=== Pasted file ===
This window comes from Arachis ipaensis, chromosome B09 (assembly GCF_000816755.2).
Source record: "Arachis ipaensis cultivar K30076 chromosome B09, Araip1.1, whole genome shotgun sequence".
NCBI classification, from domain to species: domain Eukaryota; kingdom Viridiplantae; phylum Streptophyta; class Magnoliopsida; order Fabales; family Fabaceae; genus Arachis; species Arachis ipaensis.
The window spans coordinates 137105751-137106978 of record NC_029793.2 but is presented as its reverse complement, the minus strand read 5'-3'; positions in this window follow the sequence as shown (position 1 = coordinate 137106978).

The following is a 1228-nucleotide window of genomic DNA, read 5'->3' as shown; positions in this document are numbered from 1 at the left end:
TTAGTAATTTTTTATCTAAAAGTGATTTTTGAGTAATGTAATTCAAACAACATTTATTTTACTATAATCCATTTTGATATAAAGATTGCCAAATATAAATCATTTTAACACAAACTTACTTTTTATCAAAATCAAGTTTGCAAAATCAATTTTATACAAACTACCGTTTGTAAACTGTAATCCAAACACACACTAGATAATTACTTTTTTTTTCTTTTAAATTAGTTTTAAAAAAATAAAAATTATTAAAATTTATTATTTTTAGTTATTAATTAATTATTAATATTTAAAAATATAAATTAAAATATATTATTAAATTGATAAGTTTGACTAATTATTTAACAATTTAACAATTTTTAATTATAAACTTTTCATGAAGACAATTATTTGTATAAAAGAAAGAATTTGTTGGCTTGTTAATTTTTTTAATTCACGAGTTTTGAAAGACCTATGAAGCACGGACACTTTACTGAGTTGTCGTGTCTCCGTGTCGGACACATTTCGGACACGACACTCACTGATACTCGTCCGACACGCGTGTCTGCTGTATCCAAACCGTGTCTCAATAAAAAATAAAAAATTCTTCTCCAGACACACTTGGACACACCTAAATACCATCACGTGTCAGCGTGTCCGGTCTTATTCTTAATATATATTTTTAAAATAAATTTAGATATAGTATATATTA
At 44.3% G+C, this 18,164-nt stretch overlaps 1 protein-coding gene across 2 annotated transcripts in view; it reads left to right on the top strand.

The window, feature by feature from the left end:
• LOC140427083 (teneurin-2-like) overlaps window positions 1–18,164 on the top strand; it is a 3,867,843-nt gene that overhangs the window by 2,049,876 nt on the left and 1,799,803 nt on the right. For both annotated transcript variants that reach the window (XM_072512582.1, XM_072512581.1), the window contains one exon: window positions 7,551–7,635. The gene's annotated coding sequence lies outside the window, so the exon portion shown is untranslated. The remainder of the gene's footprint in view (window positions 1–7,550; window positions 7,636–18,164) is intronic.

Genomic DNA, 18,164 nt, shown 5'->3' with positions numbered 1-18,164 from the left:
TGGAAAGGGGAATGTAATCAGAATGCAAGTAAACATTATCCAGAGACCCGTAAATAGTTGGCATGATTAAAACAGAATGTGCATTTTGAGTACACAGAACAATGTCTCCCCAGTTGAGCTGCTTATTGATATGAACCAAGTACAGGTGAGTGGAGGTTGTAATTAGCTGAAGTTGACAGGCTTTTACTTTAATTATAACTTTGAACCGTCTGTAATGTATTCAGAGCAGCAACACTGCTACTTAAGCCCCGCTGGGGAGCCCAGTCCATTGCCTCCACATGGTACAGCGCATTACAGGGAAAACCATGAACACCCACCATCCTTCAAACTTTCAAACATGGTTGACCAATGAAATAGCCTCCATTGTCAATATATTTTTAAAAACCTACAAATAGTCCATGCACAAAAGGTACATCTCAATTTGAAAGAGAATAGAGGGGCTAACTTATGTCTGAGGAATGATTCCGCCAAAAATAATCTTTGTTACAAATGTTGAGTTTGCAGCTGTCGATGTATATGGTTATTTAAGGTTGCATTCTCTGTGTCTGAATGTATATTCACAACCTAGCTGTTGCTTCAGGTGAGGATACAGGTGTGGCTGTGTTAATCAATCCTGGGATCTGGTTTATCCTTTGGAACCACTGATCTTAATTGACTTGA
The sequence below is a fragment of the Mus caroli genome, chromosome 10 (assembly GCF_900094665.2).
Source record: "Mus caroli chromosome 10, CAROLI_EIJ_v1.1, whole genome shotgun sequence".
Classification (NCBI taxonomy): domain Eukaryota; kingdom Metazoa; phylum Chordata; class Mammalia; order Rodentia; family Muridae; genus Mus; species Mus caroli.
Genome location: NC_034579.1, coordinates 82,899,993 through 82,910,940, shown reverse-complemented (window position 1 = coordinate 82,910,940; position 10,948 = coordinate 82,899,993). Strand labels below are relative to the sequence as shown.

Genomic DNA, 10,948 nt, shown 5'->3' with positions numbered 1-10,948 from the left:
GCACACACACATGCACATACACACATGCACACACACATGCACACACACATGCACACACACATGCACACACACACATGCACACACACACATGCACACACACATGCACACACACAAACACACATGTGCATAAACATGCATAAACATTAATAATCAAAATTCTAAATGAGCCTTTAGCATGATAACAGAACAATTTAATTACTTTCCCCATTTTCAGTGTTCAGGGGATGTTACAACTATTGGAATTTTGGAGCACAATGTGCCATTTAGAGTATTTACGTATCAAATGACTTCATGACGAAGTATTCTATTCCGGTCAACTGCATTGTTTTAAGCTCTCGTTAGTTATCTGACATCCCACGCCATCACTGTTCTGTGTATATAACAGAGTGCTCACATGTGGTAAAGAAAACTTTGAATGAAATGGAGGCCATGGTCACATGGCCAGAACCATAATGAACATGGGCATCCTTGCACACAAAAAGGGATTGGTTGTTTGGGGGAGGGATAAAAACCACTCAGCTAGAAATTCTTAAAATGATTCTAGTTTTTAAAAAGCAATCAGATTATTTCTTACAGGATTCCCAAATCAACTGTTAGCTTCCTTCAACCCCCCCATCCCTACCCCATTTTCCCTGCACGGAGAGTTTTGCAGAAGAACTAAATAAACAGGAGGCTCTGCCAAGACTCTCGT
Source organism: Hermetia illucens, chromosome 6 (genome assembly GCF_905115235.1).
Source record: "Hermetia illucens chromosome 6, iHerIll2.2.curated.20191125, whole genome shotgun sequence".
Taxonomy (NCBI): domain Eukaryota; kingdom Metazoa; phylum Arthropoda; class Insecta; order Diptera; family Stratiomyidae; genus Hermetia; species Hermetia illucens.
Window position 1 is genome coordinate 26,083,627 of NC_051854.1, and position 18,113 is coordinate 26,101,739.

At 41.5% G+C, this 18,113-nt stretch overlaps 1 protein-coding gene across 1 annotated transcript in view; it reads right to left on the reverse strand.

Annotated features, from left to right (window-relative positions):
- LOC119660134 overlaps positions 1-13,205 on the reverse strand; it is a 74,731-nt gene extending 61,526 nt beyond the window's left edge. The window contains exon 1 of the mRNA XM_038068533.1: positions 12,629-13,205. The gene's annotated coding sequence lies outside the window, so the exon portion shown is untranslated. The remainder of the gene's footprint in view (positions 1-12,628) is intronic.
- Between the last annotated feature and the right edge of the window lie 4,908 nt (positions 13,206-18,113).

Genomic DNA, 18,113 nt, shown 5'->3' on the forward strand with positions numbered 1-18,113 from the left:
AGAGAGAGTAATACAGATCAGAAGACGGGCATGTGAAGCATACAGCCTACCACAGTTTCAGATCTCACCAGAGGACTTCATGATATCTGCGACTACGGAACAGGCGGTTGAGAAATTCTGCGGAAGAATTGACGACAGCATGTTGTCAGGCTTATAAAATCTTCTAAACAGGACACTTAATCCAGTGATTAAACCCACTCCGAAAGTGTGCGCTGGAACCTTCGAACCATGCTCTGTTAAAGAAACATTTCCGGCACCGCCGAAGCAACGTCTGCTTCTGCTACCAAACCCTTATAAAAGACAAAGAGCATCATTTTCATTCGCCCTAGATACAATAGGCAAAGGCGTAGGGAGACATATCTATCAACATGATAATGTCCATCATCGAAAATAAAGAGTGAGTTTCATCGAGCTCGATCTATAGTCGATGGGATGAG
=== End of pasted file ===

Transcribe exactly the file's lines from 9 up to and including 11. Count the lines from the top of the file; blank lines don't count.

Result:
• LOC140427083 (teneurin-2-like) overlaps window positions 1–18,164 on the top strand; it is a 3,867,843-nt gene that overhangs the window by 2,049,876 nt on the left and 1,799,803 nt on the right. For both annotated transcript variants that reach the window (XM_072512582.1, XM_072512581.1), the window contains one exon: window positions 7,551–7,635. The gene's annotated coding sequence lies outside the window, so the exon portion shown is untranslated. The remainder of the gene's footprint in view (window positions 1–7,550; window positions 7,636–18,164) is intronic.

Genomic DNA, 18,164 nt, shown 5'->3' with positions numbered 1-18,164 from the left:
TGGAAAGGGGAATGTAATCAGAATGCAAGTAAACATTATCCAGAGACCCGTAAATAGTTGGCATGATTAAAACAGAATGTGCATTTTGAGTACACAGAACAATGTCTCCCCAGTTGAGCTGCTTATTGATATGAACCAAGTACAGGTGAGTGGAGGTTGTAATTAGCTGAAGTTGACAGGCTTTTACTTTAATTATAACTTTGAACCGTCTGTAATGTATTCAGAGCAGCAACACTGCTACTTAAGCCCCGCTGGGGAGCCCAGTCCATTGCCTCCACATGGTACAGCGCATTACAGGGAAAACCATGAACACCCACCATCCTTCAAACTTTCAAACATGGTTGACCAATGAAATAGCCTCCATTGTCAATATATTTTTAAAAACCTACAAATAGTCCATGCACAAAAGGTACATCTCAATTTGAAAGAGAATAGAGGGGCTAACTTATGTCTGAGGAATGATTCCGCCAAAAATAATCTTTGTTACAAATGTTGAGTTTGCAGCTGTCGATGTATATGGTTATTTAAGGTTGCATTCTCTGTGTCTGAATGTATATTCACAACCTAGCTGTTGCTTCAGGTGAGGATACAGGTGTGGCTGTGTTAATCAATCCTGGGATCTGGTTTATCCTTTGGAACCACTGATCTTAATTGACTTGA